The agents of this invention generally contain from 1 μmole to 1 mole, preferably 0.1 to 100 mmoles of magnetic metal per liter and are usually dosed in amounts of 0.001 to 100 μmoles, preferably 0.1 to 10 μmoles of magnetic metal per kilogram of body weight. They are administrable enterally and parenterally to mammals, including humans. Typically, NMR measurement is begun about 5 minutes after administration.
The agents can be administered for NMR diagnoses analogously to the details disclosed iN U.S. application Ser. No. 573,184 and its parent Ser. No. 401,594, filed on Jan. 23, 1984 and Jul. 26, 1982, respectively, and corresponding to EP-A-0071564 and German Patent Application P 34 01 052.1.
Excluded from certain limited aspects of this invention can be iron oxide-dextran complexes, iron oxide- or ferrite-antibody complexes, nickel-antibody or protein complexes, iron oxide-albumin complexes and/or Fe3 O4 -polysaccharide complexes, e.g., those with dextran.
Without further elaboration, it is believed that one skilled in the art can, using the preceding description, utilize the present invention to its fullest extent. The following preferred specific embodiments are, therefore, to be construed as merely illustrative, and not limitative of the remainder of the disclosure in any way whatsoever.
In the preceding text and the following examples, all temperatures are set forth uncorrected in degrees Celsius and all parts and percentages are by weight; unless otherwise indicated.
A solution of 100 g of glucose in 824 ml of water is mixed with 140 ml of a 1-molar ferric chloride solution and with 70 ml of a 1-molar ferrous chloride solution so that an iron content of 11.71 g results. The mixture is adjusted to pH 2.4 at room temperature by adding drop by drop a 20% aqueous sodium carbonate solution by weight. After the development of gas finishes, 45 ml of 10-normal caustic soda is added, and the mixture is heated for reflux for 30 minutes. After cooling to room temperature the pH is raised to 6.2 by the addition of 6-normal hydrochloric acid,and the complex is then precipitated by adding 2 liters of ethanol while stirring. The preparation is centrifuged, the residue dissolved in water and foreign ions removed by dialysis. The purified solution is concentrated, filtered and lyophilized in a vacuum. The desired glucose-magnetite complex is obtained in the form of a brown powder.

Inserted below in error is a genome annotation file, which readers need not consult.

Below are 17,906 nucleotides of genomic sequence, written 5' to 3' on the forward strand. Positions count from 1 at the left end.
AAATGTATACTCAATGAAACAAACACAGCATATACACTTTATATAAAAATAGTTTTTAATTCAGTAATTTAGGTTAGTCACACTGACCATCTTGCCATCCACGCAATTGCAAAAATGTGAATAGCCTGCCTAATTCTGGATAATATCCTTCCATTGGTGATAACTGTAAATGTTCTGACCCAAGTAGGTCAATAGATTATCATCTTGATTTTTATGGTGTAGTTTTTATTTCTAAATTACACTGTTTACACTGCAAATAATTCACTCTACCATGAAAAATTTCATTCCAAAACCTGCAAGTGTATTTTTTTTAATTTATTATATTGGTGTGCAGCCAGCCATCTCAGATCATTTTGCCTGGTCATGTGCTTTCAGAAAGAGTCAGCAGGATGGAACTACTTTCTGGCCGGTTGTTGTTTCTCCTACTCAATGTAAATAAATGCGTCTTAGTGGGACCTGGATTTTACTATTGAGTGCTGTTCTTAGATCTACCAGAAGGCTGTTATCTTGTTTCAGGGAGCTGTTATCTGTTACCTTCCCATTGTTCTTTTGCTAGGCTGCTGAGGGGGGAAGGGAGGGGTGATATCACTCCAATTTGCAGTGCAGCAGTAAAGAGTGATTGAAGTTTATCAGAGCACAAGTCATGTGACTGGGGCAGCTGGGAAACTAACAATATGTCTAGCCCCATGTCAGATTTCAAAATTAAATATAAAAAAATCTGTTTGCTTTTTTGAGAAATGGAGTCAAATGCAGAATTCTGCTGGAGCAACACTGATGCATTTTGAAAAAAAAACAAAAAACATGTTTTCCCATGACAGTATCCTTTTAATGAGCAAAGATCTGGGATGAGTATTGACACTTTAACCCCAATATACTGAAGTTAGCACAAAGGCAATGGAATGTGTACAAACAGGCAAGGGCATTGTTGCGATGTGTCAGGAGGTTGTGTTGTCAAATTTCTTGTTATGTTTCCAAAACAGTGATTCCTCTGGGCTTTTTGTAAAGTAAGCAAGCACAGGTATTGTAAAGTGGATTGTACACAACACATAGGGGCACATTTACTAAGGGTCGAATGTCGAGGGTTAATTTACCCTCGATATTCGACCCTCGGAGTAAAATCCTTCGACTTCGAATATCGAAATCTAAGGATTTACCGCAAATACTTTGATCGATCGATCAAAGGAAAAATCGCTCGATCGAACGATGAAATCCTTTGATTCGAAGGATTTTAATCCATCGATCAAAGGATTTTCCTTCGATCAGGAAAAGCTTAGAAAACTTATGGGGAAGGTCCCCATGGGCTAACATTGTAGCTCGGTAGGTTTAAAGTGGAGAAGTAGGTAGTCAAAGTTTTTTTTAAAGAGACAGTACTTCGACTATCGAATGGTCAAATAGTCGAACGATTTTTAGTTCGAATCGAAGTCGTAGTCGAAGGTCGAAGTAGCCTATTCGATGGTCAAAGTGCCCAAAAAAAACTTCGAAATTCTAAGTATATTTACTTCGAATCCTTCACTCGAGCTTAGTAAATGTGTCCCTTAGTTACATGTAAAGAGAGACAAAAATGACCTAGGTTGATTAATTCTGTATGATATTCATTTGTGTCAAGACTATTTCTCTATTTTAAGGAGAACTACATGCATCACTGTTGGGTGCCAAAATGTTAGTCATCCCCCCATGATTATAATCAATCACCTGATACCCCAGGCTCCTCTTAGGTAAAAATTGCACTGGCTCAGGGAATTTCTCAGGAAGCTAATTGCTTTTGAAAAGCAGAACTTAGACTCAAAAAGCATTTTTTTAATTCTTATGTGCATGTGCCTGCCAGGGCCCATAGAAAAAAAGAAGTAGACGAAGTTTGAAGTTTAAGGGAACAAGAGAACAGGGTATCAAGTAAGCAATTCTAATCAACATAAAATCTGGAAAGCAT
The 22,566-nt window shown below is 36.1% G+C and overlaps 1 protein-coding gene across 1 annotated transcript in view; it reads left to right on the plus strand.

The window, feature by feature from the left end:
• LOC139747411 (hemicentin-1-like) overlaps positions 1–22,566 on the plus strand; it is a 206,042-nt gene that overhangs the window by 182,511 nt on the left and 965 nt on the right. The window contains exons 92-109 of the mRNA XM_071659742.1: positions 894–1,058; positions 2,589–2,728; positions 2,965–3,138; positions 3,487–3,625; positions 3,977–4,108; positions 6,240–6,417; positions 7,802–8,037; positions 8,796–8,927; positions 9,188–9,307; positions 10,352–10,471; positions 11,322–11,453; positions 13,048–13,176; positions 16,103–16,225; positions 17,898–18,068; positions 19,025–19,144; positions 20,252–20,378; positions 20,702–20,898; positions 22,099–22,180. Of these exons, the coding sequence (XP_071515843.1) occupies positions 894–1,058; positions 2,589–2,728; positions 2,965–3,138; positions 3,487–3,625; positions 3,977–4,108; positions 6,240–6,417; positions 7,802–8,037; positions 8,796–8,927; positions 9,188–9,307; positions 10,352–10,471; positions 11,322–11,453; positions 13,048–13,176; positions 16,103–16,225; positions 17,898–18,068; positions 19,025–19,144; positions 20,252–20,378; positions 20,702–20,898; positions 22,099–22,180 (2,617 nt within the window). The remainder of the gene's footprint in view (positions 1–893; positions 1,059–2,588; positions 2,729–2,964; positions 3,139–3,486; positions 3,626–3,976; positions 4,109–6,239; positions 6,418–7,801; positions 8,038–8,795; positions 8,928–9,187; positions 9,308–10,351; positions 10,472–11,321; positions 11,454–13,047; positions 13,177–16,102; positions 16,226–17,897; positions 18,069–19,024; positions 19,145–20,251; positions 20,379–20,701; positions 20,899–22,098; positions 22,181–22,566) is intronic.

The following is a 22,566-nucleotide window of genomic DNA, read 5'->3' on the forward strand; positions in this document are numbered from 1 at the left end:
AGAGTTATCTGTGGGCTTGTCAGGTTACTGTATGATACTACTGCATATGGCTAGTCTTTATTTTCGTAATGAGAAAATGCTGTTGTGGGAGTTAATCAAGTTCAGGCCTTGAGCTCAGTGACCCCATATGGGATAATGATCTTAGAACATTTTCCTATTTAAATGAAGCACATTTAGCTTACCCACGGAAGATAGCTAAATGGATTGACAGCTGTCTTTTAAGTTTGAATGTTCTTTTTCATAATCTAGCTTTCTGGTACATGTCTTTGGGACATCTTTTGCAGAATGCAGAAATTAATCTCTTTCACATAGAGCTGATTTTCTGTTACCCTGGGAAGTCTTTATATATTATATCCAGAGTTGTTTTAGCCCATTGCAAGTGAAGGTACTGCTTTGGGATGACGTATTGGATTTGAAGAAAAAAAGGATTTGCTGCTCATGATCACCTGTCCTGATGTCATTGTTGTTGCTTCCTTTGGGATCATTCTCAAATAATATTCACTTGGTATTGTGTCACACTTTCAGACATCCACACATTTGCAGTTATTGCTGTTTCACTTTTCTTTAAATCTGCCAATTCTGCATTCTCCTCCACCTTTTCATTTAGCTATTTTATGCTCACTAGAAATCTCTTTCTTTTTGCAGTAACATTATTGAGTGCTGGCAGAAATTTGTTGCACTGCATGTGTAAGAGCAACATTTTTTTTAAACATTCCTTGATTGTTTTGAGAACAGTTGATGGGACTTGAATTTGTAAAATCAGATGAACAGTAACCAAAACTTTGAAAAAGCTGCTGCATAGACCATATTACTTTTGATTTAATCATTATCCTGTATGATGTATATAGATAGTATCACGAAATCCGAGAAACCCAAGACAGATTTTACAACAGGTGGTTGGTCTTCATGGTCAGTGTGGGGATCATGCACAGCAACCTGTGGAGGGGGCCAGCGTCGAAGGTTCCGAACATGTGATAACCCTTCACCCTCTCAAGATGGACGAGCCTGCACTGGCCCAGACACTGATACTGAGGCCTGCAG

80 g of dextrin (polymaltose, basal viscosity 0.05°/25° C.) are dissolved in 180 ml of water at 70° C. After having cooled to room temperature the solution is stirred into a mixture of 70 ml of 1-molar ferric chloride solution and 35 ml of a 1-molar ferrous chloride solution. The pH of the mixture is then adjusted to 1.7 by adding drop by drop a 20% aqueous sodium carbonate solution by weight. After the development of gas has finished, a pH of 11.0 is adjusted by adding 10N caustic soda drop by drop, the mixture being heated for reflux for 30 minutes. After cooling to room temperature the pH is adjusted to 6.2 by the addition of 6N hydrochloric acid. The complex is precipitated by the addition of 500 ml of ethanol and centrifuged, the residue being dissolved in water and foreign ions removed in dialysis. The colloidal solution is lyophilized after filtration. The desired dextrin-magnetite complex is obtained in the form of a black powder.